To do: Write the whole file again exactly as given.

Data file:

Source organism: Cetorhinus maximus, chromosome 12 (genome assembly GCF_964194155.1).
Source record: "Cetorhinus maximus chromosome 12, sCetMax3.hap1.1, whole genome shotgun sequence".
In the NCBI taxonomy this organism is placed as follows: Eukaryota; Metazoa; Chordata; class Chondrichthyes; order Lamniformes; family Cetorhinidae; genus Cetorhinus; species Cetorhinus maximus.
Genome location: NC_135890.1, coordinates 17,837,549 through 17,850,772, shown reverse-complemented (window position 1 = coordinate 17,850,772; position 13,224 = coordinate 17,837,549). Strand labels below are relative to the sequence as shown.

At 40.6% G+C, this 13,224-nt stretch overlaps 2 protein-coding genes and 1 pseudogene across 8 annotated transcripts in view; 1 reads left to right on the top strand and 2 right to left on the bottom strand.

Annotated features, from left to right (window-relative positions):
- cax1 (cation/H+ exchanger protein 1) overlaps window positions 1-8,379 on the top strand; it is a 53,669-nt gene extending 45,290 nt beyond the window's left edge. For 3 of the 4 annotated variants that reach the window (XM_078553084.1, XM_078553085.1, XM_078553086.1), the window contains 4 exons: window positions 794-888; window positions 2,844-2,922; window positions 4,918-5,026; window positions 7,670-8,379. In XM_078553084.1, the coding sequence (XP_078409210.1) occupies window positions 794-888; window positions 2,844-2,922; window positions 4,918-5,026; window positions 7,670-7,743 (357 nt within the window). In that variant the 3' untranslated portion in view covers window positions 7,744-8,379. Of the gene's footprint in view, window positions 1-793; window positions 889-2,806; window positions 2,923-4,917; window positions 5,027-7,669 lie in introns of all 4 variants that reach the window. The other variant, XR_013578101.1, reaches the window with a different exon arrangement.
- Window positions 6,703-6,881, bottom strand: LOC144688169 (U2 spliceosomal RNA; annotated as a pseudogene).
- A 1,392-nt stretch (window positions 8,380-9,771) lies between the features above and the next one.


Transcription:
Source organism: Cetorhinus maximus, chromosome 12 (genome assembly GCF_964194155.1).
Source record: "Cetorhinus maximus chromosome 12, sCetMax3.hap1.1, whole genome shotgun sequence".
In the NCBI taxonomy this organism is placed as follows: Eukaryota; Metazoa; Chordata; class Chondrichthyes; order Lamniformes; family Cetorhinidae; genus Cetorhinus; species Cetorhinus maximus.
Genome location: NC_135890.1, coordinates 17,837,549 through 17,850,772, shown reverse-complemented (window position 1 = coordinate 17,850,772; position 13,224 = coordinate 17,837,549). Strand labels below are relative to the sequence as shown.

At 40.6% G+C, this 13,224-nt stretch overlaps 2 protein-coding genes and 1 pseudogene across 8 annotated transcripts in view; 1 reads left to right on the top strand and 2 right to left on the bottom strand.

Annotated features, from left to right (window-relative positions):
- cax1 (cation/H+ exchanger protein 1) overlaps window positions 1-8,379 on the top strand; it is a 53,669-nt gene extending 45,290 nt beyond the window's left edge. For 3 of the 4 annotated variants that reach the window (XM_078553084.1, XM_078553085.1, XM_078553086.1), the window contains 4 exons: window positions 794-888; window positions 2,844-2,922; window positions 4,918-5,026; window positions 7,670-8,379. In XM_078553084.1, the coding sequence (XP_078409210.1) occupies window positions 794-888; window positions 2,844-2,922; window positions 4,918-5,026; window positions 7,670-7,743 (357 nt within the window). In that variant the 3' untranslated portion in view covers window positions 7,744-8,379. Of the gene's footprint in view, window positions 1-793; window positions 889-2,806; window positions 2,923-4,917; window positions 5,027-7,669 lie in introns of all 4 variants that reach the window. The other variant, XR_013578101.1, reaches the window with a different exon arrangement.
- Window positions 6,703-6,881, bottom strand: LOC144688169 (U2 spliceosomal RNA; annotated as a pseudogene).
- A 1,392-nt stretch (window positions 8,380-9,771) lies between the features above and the next one.